During an assessment, an assessor will examine your authentication mechanisms and policies and procedures to ensure that you do not share authentication mechanisms among multiple accounts and appropriate physical and/or logical controls are in place.

If your organization uses some type of physical device for authentication, such as a token, smart card, proximity card reader, we need to make sure that the authentication device can only be used by that single individual and that device be assigned to only one individual. It’s also required that when an employee’s relationship with an organization is terminated, device be disabled or recalled.

There are a couple of areas where organizations struggle with PCI Requirement 8.6. If you assign certificates to your VPN client, for example a Cisco VPN client, and you’re using that as part of your authentication schema to get into your environment, there’s nothing wrong with that. But, understand that those certificates need to be assigned to the individual and may not be assigned to a group.

Once again, from an assessment perspective, we’re going to look at all the methods and means by which you’re authenticating within your environment. Wherever you’re physically using a device for authentication, we’re going to test that to see if it demonstrates that you cannot use the authentication device for more than one individual.

Service Providers with Remote Access to Customer Premises Must Use Unique Authentication Credential for Each Customer

Multiple Customers, Multiple Authentication Credentials

The PCI DSS has several requirements that are specific to service providers, including PCI Requirement 8.5.1, which states, “Service providers with remote access to customer premises must use a unique authentication credential for each customer.” PCI Requirement 8.5.1 prevents the compromise of multiple customers through the use of a single set of authentication credentials; if a malicious individual compromises an account, they could compromise more if only one authentication credential is used.

The PCI DSS also notes, “This requirement is not intended to apply to shared hosting providers accessing their own hosting environment, where multiple customer environments are hosted.

The PCI DSS has several requirements that are specific to service providers. If your organization is a service provider, you need to use unique authentication credentials for each of your customers. This means that if you have five clients, you use unique authentication credentials for each one. The purpose and intent behind this is if Hacker Joe is able to compromise Account 1, we want to prevent him from compromising Accounts 2, 3, 4, and 5. To limit this type of vulnerability, it’s required that you use unique authentication credentials for each customer.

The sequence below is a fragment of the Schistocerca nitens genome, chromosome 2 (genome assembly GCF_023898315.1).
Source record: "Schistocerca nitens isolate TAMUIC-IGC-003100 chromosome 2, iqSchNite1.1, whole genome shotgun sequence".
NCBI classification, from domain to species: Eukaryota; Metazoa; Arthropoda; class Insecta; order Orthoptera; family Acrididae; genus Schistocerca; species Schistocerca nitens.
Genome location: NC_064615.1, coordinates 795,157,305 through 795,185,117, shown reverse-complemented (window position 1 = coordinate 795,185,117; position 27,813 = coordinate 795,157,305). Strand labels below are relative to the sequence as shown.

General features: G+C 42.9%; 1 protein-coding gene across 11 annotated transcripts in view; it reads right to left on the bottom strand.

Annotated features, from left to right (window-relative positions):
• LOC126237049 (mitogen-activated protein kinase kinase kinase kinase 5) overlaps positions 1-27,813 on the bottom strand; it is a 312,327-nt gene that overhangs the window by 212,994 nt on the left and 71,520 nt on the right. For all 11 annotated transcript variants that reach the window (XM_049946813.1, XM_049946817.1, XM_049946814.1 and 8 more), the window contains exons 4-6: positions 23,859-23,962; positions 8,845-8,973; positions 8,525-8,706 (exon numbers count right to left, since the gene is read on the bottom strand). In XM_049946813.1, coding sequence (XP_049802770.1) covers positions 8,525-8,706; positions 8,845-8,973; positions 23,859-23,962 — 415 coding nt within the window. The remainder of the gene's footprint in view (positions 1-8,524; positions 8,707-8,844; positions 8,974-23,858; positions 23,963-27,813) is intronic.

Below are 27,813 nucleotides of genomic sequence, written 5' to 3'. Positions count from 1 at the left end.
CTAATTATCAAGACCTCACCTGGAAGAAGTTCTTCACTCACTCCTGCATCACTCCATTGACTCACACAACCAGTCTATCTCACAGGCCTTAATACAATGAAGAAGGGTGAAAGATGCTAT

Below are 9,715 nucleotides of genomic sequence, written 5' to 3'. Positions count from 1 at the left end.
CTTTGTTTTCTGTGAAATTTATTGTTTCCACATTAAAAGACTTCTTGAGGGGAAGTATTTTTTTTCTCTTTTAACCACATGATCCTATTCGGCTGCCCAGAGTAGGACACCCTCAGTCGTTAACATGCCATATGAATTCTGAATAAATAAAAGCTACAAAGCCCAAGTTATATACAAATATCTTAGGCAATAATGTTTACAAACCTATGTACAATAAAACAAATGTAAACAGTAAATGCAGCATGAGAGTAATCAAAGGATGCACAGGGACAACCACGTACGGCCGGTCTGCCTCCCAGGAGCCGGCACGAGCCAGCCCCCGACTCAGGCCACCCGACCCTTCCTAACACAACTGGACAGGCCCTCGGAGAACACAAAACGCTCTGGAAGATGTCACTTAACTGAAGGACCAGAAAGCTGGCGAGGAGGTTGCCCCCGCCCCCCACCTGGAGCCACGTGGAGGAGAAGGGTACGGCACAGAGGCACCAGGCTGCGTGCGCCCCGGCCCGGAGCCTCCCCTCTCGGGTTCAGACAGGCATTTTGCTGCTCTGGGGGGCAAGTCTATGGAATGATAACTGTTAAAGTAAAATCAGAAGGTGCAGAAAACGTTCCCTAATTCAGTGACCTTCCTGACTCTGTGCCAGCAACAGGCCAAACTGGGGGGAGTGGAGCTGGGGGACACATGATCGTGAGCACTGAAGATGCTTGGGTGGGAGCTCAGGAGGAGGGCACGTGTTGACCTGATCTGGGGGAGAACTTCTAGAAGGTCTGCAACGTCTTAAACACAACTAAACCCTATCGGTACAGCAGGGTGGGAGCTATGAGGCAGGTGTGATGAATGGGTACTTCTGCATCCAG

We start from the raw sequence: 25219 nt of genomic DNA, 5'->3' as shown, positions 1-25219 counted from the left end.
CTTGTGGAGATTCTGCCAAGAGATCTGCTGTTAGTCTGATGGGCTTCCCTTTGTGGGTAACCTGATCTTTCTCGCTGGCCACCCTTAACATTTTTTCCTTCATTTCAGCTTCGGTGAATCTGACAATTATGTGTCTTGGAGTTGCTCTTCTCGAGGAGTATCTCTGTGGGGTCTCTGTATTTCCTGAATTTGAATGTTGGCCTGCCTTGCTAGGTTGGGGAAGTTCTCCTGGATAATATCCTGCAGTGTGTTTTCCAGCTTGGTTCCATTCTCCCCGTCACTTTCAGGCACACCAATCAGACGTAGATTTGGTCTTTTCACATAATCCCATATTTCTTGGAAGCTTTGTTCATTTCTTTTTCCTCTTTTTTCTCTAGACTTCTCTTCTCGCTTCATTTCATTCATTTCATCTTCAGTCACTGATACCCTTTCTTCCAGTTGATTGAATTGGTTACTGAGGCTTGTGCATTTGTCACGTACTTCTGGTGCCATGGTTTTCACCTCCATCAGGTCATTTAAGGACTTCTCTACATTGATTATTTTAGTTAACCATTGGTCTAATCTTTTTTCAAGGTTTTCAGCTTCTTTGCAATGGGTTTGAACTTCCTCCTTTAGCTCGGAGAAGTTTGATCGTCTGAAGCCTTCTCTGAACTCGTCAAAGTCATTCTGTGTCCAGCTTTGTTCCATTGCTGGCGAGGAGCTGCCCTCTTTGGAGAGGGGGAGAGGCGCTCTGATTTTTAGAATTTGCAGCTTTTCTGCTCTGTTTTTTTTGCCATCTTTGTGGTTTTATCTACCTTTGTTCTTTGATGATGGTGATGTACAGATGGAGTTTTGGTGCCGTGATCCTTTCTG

From an assessment perspective, this entails examining your policies and procedures, and interviewing staff so that we understand that they understand what’s required about using unique authentication credentials.

Do Not Use Group, Shared, or Generic Authentication Methods

PCI Requirement 8.5 cautions, “Do not use group, shared, or generic IDs, passwords, or other authentication methods.” It also outlines the following requirements:

  • Generic user IDs are disabled or removed.
  • Shared user IDs do not exist for system administration and other critical functions.
  • Shared and generic user IDs are not used to administer any system components.

Group, shared, or generic authentication methods cause a loss of accountability for the actions that have taken place within your systems and make it impossible to determine who has taken which actions. You should not use group, shared, or generic authentication methods for administrative purposes or any accounts that have access to sensitive cardholder data.

To verify compliance with PCI Requirement 8.5, a sample of user IDs should be examined to ensure your organization’s configurations are set up so that you do not use group, shared, or generic IDs, passwords, or other authentication methods. Policies and procedures will also be examined, along with staff interviews.

We started out in PCI Requirement 8.1, which says everyone needs their own unique username and password. Now we come down to PCI Requirement 8.5 that is kind of married to that. It says that we shouldn’t be using any group, shared, or generic IDs. You should not use these for administrative purposes or any accounts or service that has access to sensitive cardholder data.

One area where organizations get into trouble is with the use of root. There’s ways you can address this so that we can recreate the accountability that’s lost when more than one individual uses an account. If you have a Linux or Unix mainframe environment, when there is a root account being used, what I would recommend is using sudo to address the accountability aspect of these accounts.

From an assessment perspective, we’ll be interviewing administrative staff and talking about how to manage generic passwords. What do you do when your manager comes to you and says, “Create an account for this group of people.” We’ll also be looking at your authentication store to try and identify if you have generic accounts.

Understand that system accounts are not necessarily the same thing as a generic account. A system account is never used by an individual. These accounts are typically used for applications to run or for systems to operate and perform certain tasks. You should never have your staff logging onto these system accounts.

Understand that in the assessment process, we’re going to be asking for a list of all your authentication directories, we’re going to look at all places where you’re authenticating, all of your applications, and look to make sure you’re not sharing or using generic user accounts.